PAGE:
D-Wave's quantum computer can hold in its "digital mind", possibilities that exceed the number of particles in the whole observable universe!

So if you gave such a computer a chess situation, or any real world issue, it would be able to ponder a number of relevant possibilities that exceeds the total number of particles in the whole observable universe!

Applications would be traffic control, air traffic control, weather predictions....political strategy. War strategy. Very long list.

D-Wave's current machine can ponder 21000 possibilities simultaneously.

That's 2 multiplied by itself 1000 times. Larger than the number of particles in the observable universe.

© D-Wave Systems:

Jun 22, 2015

D-Wave Systems Breaks the 1000 Qubit Quantum Computing Barrier

New Milestone Will Enable System to Address Larger and More Complex Problems

Palo Alto, CA - June 22, 2015 - D-Wave Systems Inc., the world's first quantum computing company, today announced that it has broken the 1000 qubit barrier, developing a processor about double the size of D-Wave’s previous generation and far exceeding the number of qubits ever developed by D-Wave or any other quantum effort.

At 1000 qubits, the new processor considers 21000 possibilities simultaneously, a search space which dwarfs the 2512 possibilities available to the 512-qubit D-Wave Two.

In fact, the new search space contains far more possibilities than there are ‪particles in the observable universe.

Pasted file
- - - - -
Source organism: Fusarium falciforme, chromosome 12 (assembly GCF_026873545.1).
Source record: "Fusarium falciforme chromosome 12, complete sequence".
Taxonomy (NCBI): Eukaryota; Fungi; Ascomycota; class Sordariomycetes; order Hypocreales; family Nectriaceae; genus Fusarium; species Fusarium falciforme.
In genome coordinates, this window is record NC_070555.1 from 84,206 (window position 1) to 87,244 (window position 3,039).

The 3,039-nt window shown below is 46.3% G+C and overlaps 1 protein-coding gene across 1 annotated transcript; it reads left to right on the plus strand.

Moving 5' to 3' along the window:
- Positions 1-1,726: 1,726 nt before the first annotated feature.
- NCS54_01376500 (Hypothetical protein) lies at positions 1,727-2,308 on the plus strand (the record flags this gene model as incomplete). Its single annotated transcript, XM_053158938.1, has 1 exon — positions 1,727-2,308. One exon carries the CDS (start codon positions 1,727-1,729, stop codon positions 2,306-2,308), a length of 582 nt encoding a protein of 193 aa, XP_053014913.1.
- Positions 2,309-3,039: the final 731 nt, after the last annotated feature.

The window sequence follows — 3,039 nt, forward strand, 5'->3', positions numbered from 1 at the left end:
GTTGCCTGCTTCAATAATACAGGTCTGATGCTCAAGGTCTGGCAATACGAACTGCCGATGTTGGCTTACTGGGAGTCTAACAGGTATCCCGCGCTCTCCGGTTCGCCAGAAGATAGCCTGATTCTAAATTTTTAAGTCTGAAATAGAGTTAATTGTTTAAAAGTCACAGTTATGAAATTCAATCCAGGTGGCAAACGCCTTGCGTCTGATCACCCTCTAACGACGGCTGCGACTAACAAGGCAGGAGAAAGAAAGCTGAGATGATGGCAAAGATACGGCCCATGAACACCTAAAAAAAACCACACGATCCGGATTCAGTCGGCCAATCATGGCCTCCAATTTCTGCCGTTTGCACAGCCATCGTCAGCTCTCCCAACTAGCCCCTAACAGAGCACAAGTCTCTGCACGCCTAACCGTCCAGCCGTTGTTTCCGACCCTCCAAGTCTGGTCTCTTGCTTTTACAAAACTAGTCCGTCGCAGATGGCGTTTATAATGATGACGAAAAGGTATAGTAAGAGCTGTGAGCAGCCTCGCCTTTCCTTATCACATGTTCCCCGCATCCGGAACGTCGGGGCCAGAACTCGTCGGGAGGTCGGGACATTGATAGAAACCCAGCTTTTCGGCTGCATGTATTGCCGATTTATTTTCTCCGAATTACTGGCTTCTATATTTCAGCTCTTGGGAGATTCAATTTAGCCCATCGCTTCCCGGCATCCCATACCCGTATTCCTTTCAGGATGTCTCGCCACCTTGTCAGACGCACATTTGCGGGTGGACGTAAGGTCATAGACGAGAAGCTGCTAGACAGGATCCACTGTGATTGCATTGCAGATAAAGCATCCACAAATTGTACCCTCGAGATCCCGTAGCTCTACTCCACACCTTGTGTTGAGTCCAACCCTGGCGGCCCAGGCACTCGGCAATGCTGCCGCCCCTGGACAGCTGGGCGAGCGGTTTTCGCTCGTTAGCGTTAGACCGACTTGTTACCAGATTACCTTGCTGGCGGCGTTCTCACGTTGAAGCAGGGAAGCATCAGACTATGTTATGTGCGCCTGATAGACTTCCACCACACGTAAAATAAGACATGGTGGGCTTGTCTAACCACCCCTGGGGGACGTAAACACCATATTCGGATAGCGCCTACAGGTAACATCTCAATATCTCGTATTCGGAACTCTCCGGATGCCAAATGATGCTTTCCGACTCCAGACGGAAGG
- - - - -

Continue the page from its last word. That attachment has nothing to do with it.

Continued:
Formidable power expanding very rapidly....the quantum computer reduces your Bill Gates type of computer to the status of a bullock cart, in certain applications.

Let us take a quick look at what makes a Quantum Computer tick. As explained by the founder of D-Wave.


1. Everytime you add these Qubits, you double the number of the way I think this is, the shadows of these parallel worlds, overlap with ours, and if we are smart enough, we can dive into these parallel worlds, grab their resources and pull them back into ours.

So what is he talking about, when he talks of parallel worlds?

He is referring to the MWI, or the many worlds interpretation of Quantum Physics:

Many-worlds interpretation of Quantum Physics:

This interpretation implies that all possible alternate histories and futures [of anything] are real, each representing an actual "world" (or "universe").